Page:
Category Archives: battling depression

Doom Looms… Yet Again

My number two son is coronavirus positive. All four of us who live in the house are now under quarantine for fourteen days (at a minimum). I have six incurable diseases, three of which; diabetes, hypertension, and COPD, the virus uses as the window to climb in and assassinate you.

We are not supposed to share a bathroom with the ill person, which is hard to do with only one bathroom. Nobody is seriously considering peeing outdoors.

We are all now wearing masks in the house. Well, except for my wife who insists she can’t breathe with a mask on all day (though she does it for her job as a Texas school teacher.) And she is a diabetic too.

What are the chances that I will still be alive in two weeks? Well, I am proceeding with the idea that I have a zero percent chance myself. I will do what I can to swim with the current. Like a good Taoist, I will not try to change the natural order of things. I have been retired now for six years, not by choice, but because of health problems. I am actuarily supposed to be dead five years ago. Heck, I had the H1N1 virus twice (both strains). The fact that I am still alive now means that I am very hard to kill.

So, I am expecting to die soon, but doing everything in my power to paddle the boat to safety in the raging river of Doom, Gloom, and rumors of Boom.

But my regrets are few. It has been a very good run. I have had a lotta laughs over 64 years. I taught for 31 years. I have written 16 novels and one book of essays. I am about halfway finished with my next novel.

I have to thank Walt Kelly’s Pogo for allowing me to steal these illustrations.

My next novel is called The Wizard in his Keep. It is about three kids who are orphaned by a car wreck, then rescued by a family friend. Their weird “Uncle” Milt Morgan has been helping to create a virtual-reality computer game called The Legend of Hoodwink. He takes them to live inside the game world. And there they discover that things have gone terribly wrong for the computer game and the company that designed it. And it’s possible that the game has been contaminated with real magic somehow. And there may no longer be any way out of the game ever again.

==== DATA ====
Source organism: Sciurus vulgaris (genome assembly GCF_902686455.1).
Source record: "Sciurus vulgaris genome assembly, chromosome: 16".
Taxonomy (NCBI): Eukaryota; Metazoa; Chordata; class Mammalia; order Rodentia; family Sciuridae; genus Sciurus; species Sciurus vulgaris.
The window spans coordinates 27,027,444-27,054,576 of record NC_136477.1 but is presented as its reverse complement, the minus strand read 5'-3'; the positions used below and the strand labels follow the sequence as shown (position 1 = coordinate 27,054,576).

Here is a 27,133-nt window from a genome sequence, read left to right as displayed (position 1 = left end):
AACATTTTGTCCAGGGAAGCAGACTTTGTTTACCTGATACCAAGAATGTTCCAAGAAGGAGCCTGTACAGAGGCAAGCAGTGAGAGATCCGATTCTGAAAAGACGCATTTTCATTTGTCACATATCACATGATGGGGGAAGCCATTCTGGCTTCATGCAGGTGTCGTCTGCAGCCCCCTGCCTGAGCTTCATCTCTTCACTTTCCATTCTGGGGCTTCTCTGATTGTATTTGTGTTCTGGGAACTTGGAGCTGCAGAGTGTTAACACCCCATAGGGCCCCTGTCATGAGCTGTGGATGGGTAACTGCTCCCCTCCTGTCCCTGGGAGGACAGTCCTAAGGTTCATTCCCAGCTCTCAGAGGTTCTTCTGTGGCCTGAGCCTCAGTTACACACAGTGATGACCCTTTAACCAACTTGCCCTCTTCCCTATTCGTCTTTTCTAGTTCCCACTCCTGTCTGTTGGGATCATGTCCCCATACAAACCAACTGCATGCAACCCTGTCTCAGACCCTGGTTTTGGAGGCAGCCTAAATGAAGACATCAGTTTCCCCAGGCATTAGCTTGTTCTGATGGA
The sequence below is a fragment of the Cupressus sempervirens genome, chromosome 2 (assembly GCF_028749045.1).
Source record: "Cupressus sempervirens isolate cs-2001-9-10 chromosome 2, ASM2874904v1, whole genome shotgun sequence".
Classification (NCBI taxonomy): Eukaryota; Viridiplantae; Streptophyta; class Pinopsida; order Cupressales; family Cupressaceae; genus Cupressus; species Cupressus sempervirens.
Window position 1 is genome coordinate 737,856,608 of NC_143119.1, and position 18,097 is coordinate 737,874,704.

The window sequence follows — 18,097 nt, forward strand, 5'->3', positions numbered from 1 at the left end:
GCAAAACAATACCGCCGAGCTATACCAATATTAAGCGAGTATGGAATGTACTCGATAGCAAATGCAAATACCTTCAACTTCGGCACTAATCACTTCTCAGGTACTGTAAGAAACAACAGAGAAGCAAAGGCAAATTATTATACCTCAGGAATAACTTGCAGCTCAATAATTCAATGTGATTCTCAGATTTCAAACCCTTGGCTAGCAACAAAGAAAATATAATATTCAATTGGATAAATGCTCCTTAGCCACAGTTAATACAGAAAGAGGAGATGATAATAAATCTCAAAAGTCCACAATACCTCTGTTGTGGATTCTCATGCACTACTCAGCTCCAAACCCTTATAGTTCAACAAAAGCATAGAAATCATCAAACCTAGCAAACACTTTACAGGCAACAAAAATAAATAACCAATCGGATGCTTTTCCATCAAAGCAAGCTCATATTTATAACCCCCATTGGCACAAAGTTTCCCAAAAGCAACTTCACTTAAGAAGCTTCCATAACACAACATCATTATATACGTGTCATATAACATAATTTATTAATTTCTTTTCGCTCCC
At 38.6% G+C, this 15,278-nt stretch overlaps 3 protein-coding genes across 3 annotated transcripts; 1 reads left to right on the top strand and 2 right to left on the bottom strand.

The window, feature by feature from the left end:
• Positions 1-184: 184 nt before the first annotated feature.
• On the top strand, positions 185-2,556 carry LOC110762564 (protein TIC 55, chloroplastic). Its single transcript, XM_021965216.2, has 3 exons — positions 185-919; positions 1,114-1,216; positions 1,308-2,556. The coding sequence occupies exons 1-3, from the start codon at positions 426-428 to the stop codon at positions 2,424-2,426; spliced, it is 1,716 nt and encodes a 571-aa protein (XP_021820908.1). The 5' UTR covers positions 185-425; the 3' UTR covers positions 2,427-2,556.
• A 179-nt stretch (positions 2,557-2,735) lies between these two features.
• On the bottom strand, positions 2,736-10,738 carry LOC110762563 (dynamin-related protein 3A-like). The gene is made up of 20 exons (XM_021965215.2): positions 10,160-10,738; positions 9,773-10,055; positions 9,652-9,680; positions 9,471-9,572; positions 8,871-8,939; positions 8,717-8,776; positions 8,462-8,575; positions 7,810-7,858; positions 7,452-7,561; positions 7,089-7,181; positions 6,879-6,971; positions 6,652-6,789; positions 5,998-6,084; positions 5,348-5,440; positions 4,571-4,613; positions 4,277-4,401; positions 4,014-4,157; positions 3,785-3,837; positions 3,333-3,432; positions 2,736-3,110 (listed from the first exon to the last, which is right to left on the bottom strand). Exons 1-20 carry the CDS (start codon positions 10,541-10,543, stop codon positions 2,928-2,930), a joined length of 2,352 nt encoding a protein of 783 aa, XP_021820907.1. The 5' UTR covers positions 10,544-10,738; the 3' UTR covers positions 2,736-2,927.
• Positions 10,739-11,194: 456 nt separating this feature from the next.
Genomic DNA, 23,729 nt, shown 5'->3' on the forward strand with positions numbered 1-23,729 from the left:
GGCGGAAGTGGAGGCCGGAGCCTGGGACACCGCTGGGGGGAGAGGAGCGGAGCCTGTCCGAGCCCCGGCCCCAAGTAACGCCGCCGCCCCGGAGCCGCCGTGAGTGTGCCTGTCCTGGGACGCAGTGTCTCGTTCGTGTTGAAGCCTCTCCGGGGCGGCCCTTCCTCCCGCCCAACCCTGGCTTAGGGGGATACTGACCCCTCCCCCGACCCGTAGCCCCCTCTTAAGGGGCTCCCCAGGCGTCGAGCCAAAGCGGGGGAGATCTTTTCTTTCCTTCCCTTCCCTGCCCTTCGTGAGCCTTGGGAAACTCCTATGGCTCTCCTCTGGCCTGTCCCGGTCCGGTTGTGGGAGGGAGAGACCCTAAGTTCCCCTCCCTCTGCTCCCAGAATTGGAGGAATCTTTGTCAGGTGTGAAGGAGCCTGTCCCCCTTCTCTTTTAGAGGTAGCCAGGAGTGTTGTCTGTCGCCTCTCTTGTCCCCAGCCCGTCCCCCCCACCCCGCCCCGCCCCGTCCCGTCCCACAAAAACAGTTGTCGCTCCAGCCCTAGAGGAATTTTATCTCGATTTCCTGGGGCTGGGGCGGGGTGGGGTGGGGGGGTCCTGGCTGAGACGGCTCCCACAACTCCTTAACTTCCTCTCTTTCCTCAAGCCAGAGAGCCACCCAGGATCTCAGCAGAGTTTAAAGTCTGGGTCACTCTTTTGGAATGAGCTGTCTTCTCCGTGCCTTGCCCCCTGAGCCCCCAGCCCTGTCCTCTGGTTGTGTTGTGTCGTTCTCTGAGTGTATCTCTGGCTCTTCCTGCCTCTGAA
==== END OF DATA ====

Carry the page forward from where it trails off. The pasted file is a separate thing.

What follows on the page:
This book may well be my own Mystery of Edwin Drood (the last, unfinished book by Charles Dickens.) It is somehow perfect, then, that this novel was inspired by The Old Curiosity Shop, and has many Dickens references in it.

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Filed under battling depression, commentary, family, feeling sorry for myself, health, humor, illness, Paffooney

Fighting the Good Fight

I like to think of myself as a good person. In fact, having been a successful public school teacher, I basically feel that calling myself a hero is not the same sort of toxic narcissism that Prexydental Trumpalump displays when he thinks of himself that way.

I need to get it through my thick head that everyone sees themselves that way, and that it is universally untrue. We let too much badness go unopposed. We are hard-hearted too often towards our fellow men and women… and children… and animals… and the planet as a whole.

We see others who are different than ourselves as “others” and exclude them from our groups, some of us going so far as to villainize others just because their skin is green, or because they know what “Blogwopping” means and we don’t. And what we villainize, or demonize, or verminize, we feel righteous in harming, even exterminating.